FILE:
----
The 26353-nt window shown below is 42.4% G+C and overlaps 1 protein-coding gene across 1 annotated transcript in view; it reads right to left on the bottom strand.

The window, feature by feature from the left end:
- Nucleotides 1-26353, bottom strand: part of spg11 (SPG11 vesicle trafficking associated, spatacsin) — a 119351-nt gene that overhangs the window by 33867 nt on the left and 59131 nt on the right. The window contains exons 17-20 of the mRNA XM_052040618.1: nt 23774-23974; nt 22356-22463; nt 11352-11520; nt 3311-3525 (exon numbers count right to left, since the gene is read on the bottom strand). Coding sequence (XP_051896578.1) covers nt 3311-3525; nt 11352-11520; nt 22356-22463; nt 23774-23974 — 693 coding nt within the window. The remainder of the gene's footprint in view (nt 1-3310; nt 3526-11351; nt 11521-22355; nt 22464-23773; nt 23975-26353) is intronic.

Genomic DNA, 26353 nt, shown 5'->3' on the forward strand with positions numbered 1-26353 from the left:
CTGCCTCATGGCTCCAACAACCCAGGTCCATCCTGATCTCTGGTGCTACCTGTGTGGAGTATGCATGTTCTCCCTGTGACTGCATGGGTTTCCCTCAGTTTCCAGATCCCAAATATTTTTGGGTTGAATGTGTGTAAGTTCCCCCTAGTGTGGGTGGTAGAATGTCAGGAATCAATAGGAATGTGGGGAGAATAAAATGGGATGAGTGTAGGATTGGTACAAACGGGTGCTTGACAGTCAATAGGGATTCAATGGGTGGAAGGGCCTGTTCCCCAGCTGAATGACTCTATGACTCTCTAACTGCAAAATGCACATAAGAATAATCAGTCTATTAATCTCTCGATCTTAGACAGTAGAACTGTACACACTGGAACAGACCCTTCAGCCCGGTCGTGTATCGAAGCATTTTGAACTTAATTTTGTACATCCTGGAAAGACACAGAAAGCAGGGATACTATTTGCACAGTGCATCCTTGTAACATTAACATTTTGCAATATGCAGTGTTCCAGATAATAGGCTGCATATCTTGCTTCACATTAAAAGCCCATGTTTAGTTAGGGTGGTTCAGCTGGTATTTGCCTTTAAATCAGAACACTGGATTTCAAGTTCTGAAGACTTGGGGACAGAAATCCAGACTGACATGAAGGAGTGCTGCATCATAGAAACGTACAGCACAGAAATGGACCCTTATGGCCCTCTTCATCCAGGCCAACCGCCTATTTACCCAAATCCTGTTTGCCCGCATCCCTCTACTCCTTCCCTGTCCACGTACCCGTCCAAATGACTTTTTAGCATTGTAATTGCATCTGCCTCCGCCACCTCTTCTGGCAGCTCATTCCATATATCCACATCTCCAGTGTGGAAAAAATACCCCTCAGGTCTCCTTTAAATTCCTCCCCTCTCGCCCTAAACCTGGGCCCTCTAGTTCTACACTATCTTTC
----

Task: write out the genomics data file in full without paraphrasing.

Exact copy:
The 26353-nt window shown below is 42.4% G+C and overlaps 1 protein-coding gene across 1 annotated transcript in view; it reads right to left on the bottom strand.

The window, feature by feature from the left end:
- Nucleotides 1-26353, bottom strand: part of spg11 (SPG11 vesicle trafficking associated, spatacsin) — a 119351-nt gene that overhangs the window by 33867 nt on the left and 59131 nt on the right. The window contains exons 17-20 of the mRNA XM_052040618.1: nt 23774-23974; nt 22356-22463; nt 11352-11520; nt 3311-3525 (exon numbers count right to left, since the gene is read on the bottom strand). Coding sequence (XP_051896578.1) covers nt 3311-3525; nt 11352-11520; nt 22356-22463; nt 23774-23974 — 693 coding nt within the window. The remainder of the gene's footprint in view (nt 1-3310; nt 3526-11351; nt 11521-22355; nt 22464-23773; nt 23975-26353) is intronic.

Genomic DNA, 26353 nt, shown 5'->3' on the forward strand with positions numbered 1-26353 from the left:
CTGCCTCATGGCTCCAACAACCCAGGTCCATCCTGATCTCTGGTGCTACCTGTGTGGAGTATGCATGTTCTCCCTGTGACTGCATGGGTTTCCCTCAGTTTCCAGATCCCAAATATTTTTGGGTTGAATGTGTGTAAGTTCCCCCTAGTGTGGGTGGTAGAATGTCAGGAATCAATAGGAATGTGGGGAGAATAAAATGGGATGAGTGTAGGATTGGTACAAACGGGTGCTTGACAGTCAATAGGGATTCAATGGGTGGAAGGGCCTGTTCCCCAGCTGAATGACTCTATGACTCTCTAACTGCAAAATGCACATAAGAATAATCAGTCTATTAATCTCTCGATCTTAGACAGTAGAACTGTACACACTGGAACAGACCCTTCAGCCCGGTCGTGTATCGAAGCATTTTGAACTTAATTTTGTACATCCTGGAAAGACACAGAAAGCAGGGATACTATTTGCACAGTGCATCCTTGTAACATTAACATTTTGCAATATGCAGTGTTCCAGATAATAGGCTGCATATCTTGCTTCACATTAAAAGCCCATGTTTAGTTAGGGTGGTTCAGCTGGTATTTGCCTTTAAATCAGAACACTGGATTTCAAGTTCTGAAGACTTGGGGACAGAAATCCAGACTGACATGAAGGAGTGCTGCATCATAGAAACGTACAGCACAGAAATGGACCCTTATGGCCCTCTTCATCCAGGCCAACCGCCTATTTACCCAAATCCTGTTTGCCCGCATCCCTCTACTCCTTCCCTGTCCACGTACCCGTCCAAATGACTTTTTAGCATTGTAATTGCATCTGCCTCCGCCACCTCTTCTGGCAGCTCATTCCATATATCCACATCTCCAGTGTGGAAAAAATACCCCTCAGGTCTCCTTTAAATTCCTCCCCTCTCGCCCTAAACCTGGGCCCTCTAGTTCTACACTATCTTTC